This is a very important philosophical idea, so let's take some time to explore it.

Books don't talk, and books can't tell the person reading them: "Wooow buddy! You're not interpreting me correctly!" The reason behind this is the very nature of the word. A word doesn't signify a thing directly (like a cat or a bowling ball), a word signifies a concept, and this concept in turn signifies an actual thing (like that cat or that bowling ball we were talking about). Words only let us "talk about things" in an indirect way. And as you can imagine, if our concept is unclear, or ambiguous, or even non-existent, the word just won't convey the information.

Another way of saying the same thing is to say that ideas, in themselves, cannot be transmitted. Nobody has ever conveyed the idea of anything to anybody else. All we can do is try to help the person listening to us to "re-build" that idea inside their head, based on the material signs we give them (like ink blots on a sheet of paper, or vibrations in the air, etc.).

This has serious consequences for all religions that claim to have Sacred Scriptures. If something is written down, then it necessarily can be misinterpreted. This is why the sociologist can show you that the notion of "Papal Infallibility" is not only present in the Catholic Church, but can be found in most major religions. Of course, it is not called "Papal Infallibility" in other religions, but the general idea is the same.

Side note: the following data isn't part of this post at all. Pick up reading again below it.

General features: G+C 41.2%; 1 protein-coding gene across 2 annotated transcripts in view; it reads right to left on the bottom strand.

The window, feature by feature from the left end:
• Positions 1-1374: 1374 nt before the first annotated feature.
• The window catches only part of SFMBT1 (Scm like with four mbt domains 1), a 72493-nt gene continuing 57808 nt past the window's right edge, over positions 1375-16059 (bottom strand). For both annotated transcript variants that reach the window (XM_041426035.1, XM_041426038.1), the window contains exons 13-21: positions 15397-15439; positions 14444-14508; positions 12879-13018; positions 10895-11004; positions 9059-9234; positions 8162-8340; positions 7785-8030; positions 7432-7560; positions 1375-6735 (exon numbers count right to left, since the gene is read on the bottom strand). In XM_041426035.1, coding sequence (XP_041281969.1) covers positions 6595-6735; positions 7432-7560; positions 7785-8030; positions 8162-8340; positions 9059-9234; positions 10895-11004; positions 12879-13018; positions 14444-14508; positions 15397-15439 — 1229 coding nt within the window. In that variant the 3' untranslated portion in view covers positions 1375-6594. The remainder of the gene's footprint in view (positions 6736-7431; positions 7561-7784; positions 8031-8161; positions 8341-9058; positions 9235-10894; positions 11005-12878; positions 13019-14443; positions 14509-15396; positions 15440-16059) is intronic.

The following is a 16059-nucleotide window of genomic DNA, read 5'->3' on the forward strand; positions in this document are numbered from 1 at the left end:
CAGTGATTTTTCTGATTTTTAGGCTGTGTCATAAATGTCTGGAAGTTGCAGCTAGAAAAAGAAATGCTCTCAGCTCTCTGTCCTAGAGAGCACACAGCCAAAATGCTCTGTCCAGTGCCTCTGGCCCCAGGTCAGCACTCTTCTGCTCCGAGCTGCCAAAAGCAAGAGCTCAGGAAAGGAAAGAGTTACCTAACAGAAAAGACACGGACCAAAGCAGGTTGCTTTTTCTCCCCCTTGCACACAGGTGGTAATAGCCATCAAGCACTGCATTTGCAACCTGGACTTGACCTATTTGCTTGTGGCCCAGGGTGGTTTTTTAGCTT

4) Conclusion

If a "Recipe for Salvation" sometimes works, and sometimes doesn't, then God didn't write it. And if God really did inspire some Sacred Scriptures, then the correct interpretation of that book will somehow be guided by God himself.

After all, God isn't a stupid cook!

(For readers interested in more information on this topic, please see A Little Course By Professor Madjisterioom.)